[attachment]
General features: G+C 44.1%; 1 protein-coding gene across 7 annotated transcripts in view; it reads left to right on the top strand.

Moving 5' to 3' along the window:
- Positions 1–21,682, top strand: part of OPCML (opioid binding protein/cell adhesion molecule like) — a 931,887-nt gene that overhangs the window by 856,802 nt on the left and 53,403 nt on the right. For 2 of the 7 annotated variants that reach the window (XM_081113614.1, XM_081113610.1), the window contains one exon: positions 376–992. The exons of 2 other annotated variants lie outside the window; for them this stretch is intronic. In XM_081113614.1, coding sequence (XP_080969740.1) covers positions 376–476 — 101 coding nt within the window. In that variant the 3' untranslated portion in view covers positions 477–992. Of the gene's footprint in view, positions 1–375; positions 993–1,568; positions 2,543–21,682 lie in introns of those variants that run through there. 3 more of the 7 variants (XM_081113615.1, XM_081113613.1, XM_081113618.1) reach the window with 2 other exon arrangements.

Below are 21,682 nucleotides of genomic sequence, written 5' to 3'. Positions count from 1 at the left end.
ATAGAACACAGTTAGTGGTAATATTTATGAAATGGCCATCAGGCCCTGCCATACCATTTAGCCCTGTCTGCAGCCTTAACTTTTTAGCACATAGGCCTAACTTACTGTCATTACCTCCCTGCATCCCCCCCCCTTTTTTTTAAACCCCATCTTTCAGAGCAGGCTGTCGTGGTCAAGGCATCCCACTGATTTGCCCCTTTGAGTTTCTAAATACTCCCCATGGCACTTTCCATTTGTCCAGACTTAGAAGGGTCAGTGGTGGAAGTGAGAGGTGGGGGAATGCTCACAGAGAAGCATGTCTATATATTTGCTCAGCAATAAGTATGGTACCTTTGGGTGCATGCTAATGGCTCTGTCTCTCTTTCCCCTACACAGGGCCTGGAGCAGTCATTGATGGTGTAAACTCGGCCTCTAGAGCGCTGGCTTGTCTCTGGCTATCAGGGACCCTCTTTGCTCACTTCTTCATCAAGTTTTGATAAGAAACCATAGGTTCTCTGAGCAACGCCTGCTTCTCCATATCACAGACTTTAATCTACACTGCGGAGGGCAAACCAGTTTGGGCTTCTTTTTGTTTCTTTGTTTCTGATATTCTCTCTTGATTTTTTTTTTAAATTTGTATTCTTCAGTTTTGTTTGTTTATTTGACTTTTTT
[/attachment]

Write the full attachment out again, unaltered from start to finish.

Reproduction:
General features: G+C 44.1%; 1 protein-coding gene across 7 annotated transcripts in view; it reads left to right on the top strand.

Moving 5' to 3' along the window:
- Positions 1–21,682, top strand: part of OPCML (opioid binding protein/cell adhesion molecule like) — a 931,887-nt gene that overhangs the window by 856,802 nt on the left and 53,403 nt on the right. For 2 of the 7 annotated variants that reach the window (XM_081113614.1, XM_081113610.1), the window contains one exon: positions 376–992. The exons of 2 other annotated variants lie outside the window; for them this stretch is intronic. In XM_081113614.1, coding sequence (XP_080969740.1) covers positions 376–476 — 101 coding nt within the window. In that variant the 3' untranslated portion in view covers positions 477–992. Of the gene's footprint in view, positions 1–375; positions 993–1,568; positions 2,543–21,682 lie in introns of those variants that run through there. 3 more of the 7 variants (XM_081113615.1, XM_081113613.1, XM_081113618.1) reach the window with 2 other exon arrangements.

Below are 21,682 nucleotides of genomic sequence, written 5' to 3'. Positions count from 1 at the left end.
ATAGAACACAGTTAGTGGTAATATTTATGAAATGGCCATCAGGCCCTGCCATACCATTTAGCCCTGTCTGCAGCCTTAACTTTTTAGCACATAGGCCTAACTTACTGTCATTACCTCCCTGCATCCCCCCCCCTTTTTTTTAAACCCCATCTTTCAGAGCAGGCTGTCGTGGTCAAGGCATCCCACTGATTTGCCCCTTTGAGTTTCTAAATACTCCCCATGGCACTTTCCATTTGTCCAGACTTAGAAGGGTCAGTGGTGGAAGTGAGAGGTGGGGGAATGCTCACAGAGAAGCATGTCTATATATTTGCTCAGCAATAAGTATGGTACCTTTGGGTGCATGCTAATGGCTCTGTCTCTCTTTCCCCTACACAGGGCCTGGAGCAGTCATTGATGGTGTAAACTCGGCCTCTAGAGCGCTGGCTTGTCTCTGGCTATCAGGGACCCTCTTTGCTCACTTCTTCATCAAGTTTTGATAAGAAACCATAGGTTCTCTGAGCAACGCCTGCTTCTCCATATCACAGACTTTAATCTACACTGCGGAGGGCAAACCAGTTTGGGCTTCTTTTTGTTTCTTTGTTTCTGATATTCTCTCTTGATTTTTTTTTTAAATTTGTATTCTTCAGTTTTGTTTGTTTATTTGACTTTTTT